Reading and sending data - sram buffer


I’m trying to build a PC-based spectrum analyzer. My idea is that the arduino reads the input voltage and sends serial data to a PC where a Python script logs and does all the fancy stuff.

It seems to work but I’m limited to have a good number of FFT bins by the number of samples that I can buffer on the arduino, the number of samples being limited by the sram of the board.
One obvious solution is to move to an arduino board with higher RAM (I’ve seen the ATmega1284 and the Mighty Core), but is there any way to increase the number of samples that I’m buffering without changing board? Can my code be optimized? Any other ways of doing it?


int last_us= 0;
int n = 0;
int nSamples = 850;
int ai0_volts[850];

void setup() {
  pinMode(led, OUTPUT);

void read_wf(){
    digitalWrite(led, HIGH);
    Serial.println("reading started");
    while ( n < nSamples) {
      if (micros () - last_us > 500){
        ai0_volts[n] = analogRead(A0);
        n= n+1;
        last_us += 500;
    Serial.println("reading finished");
    digitalWrite(led, LOW);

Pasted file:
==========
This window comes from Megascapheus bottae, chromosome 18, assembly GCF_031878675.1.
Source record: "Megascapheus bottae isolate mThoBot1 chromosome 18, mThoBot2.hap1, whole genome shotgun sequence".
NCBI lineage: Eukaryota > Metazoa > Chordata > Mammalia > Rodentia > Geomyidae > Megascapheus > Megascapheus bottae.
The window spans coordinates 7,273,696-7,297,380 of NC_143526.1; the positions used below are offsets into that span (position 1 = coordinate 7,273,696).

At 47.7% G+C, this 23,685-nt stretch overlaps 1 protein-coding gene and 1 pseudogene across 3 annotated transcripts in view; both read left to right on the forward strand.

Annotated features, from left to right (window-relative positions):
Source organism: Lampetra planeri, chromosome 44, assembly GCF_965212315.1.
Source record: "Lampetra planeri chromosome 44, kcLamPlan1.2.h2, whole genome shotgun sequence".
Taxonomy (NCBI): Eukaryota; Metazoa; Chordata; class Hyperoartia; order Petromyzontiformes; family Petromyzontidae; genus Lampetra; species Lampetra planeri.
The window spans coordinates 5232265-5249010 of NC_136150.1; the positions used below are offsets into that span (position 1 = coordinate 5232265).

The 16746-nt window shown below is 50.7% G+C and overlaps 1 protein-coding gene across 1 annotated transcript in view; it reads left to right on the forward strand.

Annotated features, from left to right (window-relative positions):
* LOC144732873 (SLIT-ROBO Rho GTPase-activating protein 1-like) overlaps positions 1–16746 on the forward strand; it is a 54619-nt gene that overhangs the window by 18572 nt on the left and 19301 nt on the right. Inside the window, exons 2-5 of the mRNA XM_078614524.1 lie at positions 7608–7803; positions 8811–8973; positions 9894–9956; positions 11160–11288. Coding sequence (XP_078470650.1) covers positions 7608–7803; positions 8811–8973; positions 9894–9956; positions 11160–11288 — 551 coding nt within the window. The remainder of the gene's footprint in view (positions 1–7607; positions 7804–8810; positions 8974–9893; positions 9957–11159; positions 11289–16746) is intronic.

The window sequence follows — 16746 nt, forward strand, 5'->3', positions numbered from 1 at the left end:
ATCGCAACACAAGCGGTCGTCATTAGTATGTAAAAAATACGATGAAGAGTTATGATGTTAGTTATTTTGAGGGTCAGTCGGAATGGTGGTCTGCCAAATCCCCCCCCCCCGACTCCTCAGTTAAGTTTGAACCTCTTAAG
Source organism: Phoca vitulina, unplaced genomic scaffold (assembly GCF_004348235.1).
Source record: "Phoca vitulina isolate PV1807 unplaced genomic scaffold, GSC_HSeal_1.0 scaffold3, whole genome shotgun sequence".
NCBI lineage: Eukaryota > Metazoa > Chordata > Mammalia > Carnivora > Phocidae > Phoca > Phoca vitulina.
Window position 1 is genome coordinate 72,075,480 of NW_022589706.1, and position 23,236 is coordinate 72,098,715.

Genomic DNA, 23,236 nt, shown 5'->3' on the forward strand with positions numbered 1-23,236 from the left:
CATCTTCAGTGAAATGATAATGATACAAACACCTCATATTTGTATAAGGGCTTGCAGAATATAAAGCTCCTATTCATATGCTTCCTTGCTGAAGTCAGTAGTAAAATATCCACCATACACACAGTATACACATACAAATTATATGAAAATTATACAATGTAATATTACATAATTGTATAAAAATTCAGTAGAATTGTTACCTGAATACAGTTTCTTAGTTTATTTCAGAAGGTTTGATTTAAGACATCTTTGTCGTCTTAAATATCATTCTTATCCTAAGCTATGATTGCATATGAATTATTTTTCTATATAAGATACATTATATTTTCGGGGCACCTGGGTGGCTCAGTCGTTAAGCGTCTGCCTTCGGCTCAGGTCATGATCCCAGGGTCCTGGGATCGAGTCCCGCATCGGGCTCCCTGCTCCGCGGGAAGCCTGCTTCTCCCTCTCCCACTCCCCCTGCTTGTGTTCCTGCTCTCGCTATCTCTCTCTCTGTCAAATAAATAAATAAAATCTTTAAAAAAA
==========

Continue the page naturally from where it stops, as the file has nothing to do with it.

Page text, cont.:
void send_data(){
  Serial.println("sending started");
  for(int i = 0; i < nSamples; i++)
  Serial.println("sending finished");


void loop() {

Do you really need 10 bit data? You could record more 8 bit samples.

Do you really need 10 bit data? You could record more 8 bit samples.

Unfortunately, yes, I do. Actually, I'm planning to use at some point an external ADC with higher resolution.

Why do you need to buffer a full chunk first before you send it ? You should be reading the pin using a timer interrupt and a pointer to the next 2 bytes in a ring buffer. And send smaller chunks to the PC depending on how much fresh data there is available in the buffer. Then you should buffer the rest at the PC end.
Before you start increasing the bit resolution i think you should kick up the sample rate first, 2000hz is not enough a spectrum analyzer.
One more idea, although i don't think is the way to go, is to store 4 10-bit values in 5 bytes.

For frequency analysis you probably don't need 10 bits. Try it with 8 bits. The increased temporal resolution will offset the loss.

Additionally, setting the analog core to 8 bits will dramatically increase the speed of analogRead. (I don't remember if analogReadResolution() does this or it just discards the extra bits.)